In my previous blog post I wrote about my TT bike frame selection. If you haven't read it yet then head over to Part 1: Time Trial Bike Build - Frame ordering. Component selection was considered around the same time that I was selecting the frame since they have to fit onto the frame.
I started to contact the Taiwanese manufacturers, asking for quotes on the bike frame back in November 2013. Deng fu was my choice of manufacturer and they did offer me the lowest price. The quote was in USD and at the time the Australian dollar was about the same as US so $1100 for frame, fork, seat post, stem and TT bars was a very good deal. I didn't end up ordering and paying until about the end of November and by that time AUD was at 93 cents to 1 USD, which wasn't too bad but the thing that I didn't expect to come as a cost was the 4.3% paypal fee.
New bike, those two words put together just sound exciting and fun. In 2013 I was in the market for a new bike. To be honest, I wanted two new bikes, one for riding to and from work and a proper time trial bike for my triathlon races.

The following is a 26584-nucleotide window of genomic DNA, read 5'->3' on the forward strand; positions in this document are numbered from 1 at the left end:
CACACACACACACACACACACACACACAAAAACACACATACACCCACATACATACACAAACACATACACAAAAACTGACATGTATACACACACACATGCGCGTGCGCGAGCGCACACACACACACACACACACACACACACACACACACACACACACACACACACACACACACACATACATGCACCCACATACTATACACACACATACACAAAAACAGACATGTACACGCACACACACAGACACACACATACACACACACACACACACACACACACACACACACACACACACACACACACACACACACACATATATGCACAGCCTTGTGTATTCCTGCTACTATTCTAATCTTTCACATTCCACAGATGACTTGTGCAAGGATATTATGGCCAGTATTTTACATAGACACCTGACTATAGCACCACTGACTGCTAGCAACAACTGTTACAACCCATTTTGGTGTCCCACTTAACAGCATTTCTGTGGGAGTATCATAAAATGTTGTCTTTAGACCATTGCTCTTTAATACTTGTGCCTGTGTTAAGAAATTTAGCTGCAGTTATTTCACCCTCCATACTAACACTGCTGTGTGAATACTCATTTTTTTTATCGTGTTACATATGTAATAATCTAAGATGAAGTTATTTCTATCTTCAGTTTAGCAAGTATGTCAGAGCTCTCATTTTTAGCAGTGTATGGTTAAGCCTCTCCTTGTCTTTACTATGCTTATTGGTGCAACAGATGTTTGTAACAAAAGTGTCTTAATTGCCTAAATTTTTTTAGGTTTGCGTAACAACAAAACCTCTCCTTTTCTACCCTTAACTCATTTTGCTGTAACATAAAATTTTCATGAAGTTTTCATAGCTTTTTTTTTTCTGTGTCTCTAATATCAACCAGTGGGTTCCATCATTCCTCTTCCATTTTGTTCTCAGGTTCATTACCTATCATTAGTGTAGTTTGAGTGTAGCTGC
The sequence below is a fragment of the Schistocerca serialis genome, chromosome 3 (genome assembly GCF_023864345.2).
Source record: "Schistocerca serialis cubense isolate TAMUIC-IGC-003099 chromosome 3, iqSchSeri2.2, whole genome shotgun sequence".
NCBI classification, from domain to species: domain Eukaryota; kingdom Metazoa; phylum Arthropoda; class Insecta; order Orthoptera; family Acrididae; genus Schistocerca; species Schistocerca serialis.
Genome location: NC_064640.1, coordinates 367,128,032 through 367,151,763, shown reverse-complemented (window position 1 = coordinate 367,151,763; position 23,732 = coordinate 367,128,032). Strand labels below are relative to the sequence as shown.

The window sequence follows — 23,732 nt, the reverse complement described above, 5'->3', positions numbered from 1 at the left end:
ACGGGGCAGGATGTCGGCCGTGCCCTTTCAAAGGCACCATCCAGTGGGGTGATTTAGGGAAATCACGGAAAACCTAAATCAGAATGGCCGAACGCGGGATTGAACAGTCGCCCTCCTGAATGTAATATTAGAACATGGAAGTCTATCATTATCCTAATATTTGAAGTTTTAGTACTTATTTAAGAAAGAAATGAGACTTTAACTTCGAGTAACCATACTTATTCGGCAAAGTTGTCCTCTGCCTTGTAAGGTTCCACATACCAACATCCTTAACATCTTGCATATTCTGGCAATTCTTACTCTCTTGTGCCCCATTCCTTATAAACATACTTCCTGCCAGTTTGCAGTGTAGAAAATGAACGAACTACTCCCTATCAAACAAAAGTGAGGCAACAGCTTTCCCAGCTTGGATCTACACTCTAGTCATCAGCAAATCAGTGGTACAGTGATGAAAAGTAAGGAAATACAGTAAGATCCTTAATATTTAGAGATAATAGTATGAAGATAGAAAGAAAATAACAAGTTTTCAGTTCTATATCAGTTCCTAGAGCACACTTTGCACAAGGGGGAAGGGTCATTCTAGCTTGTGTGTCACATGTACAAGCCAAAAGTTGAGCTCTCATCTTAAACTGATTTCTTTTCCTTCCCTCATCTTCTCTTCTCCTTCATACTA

After shopping around for a while I wasn't really happy with any of the bikes on the market for sale. No one offered exactly what I wanted. Some bikes would have the right brakes but I would not like the manufacturer's choice of derailleur or the crankset or the colour choice.
In this guide I will be working on the Shimano Deore M596. This guide can be used for most hydraulic pad replacement. They all share the same principle of two moving pistons, pushing on the pads with a spring sandwich in between the pads to push them out as you release the leaver. In face the pistons themselves move back as you release the brake leaver, the springs in between the pads are there just to make sure that the pads stay in the correct place.
What you will need to perform this pad replacement